7. The circuit of claim 4, in which said selector means selectively conveys said video signal or a combination of the outputs of said second and third delay means.

8. The circuit of claim 4, further comprising additional selector means arranged to convey to said output means said video signal during the scan of a field of one parity, and the output of said first-named selector means during the scan of a field of the opposite parity.

Description:
BACKGROUND OF THE INVENTION

In the recording of video pictures on film, a generally horizontal movement of an object having a pronounced, generally vertical edge tends to produce a so-called comb effect in the picture because of the simultaneous presentation of two image fields displaced from one another in time. This comb effect is due to the fact that the standard video picture is composed of an interlaced pattern in which all the lines of one parity (e.g. the odd lines) are scanned first, and all the lines of the opposite parity (e.g. the even lines) are scanned thereafter. Each frame of the picture is thus composed of two interlaced time-separated fields of opposite parity.

In the standard video system, the time separation between successive field scans is 1/60 second. This time is long enough for an object in a reasonably active scene to move a very noticeable distance, so that the object appears in different positions in the odd lines and in the even lines of the picture, which are presented simultaneously in the viewing of the film. The visual effect produced in a very sharp picture is an annoying serration of the moving edge which looks like the teeth of a fine comb. This problem does not exist in pure video applications because of the sequential presentation of the fields in their proper time relationship.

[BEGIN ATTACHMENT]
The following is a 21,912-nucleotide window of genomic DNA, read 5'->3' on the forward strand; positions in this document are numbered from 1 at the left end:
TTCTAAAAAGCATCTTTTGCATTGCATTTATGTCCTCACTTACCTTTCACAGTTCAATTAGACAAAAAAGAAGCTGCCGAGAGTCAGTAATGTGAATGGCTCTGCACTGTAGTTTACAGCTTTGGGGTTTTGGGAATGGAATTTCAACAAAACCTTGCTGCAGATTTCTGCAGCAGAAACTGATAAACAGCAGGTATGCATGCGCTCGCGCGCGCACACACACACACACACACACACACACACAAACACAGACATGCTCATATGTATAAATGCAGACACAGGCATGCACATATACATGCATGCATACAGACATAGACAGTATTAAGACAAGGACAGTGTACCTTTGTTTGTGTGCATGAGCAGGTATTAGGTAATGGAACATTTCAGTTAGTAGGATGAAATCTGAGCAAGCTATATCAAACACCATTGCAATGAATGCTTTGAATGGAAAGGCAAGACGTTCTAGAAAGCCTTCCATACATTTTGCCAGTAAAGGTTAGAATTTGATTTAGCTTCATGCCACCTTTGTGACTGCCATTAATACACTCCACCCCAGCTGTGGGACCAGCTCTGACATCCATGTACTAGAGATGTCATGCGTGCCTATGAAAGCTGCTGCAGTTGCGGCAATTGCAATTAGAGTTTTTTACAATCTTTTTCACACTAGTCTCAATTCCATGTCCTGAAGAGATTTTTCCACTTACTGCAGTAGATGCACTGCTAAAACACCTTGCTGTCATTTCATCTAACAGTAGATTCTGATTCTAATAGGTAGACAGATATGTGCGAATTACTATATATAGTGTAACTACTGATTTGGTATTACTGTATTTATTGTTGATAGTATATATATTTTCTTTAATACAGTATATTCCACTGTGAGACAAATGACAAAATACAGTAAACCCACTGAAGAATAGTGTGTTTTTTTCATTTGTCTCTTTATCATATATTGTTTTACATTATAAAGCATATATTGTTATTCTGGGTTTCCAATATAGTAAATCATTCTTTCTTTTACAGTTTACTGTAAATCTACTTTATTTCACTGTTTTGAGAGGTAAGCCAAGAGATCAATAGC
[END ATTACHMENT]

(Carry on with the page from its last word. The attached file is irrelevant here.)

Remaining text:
One way of overcoming the comb effect would be to produce the signal for the even-field scan from a continuous interpolation between the odd lines on each side of the even line being scanned. This approach, however, is not practical for high-resolution systems because it cuts the vertical resolution in half. Consequently, a more sophisticated approach was needed.

SUMMARY OF THE INVENTION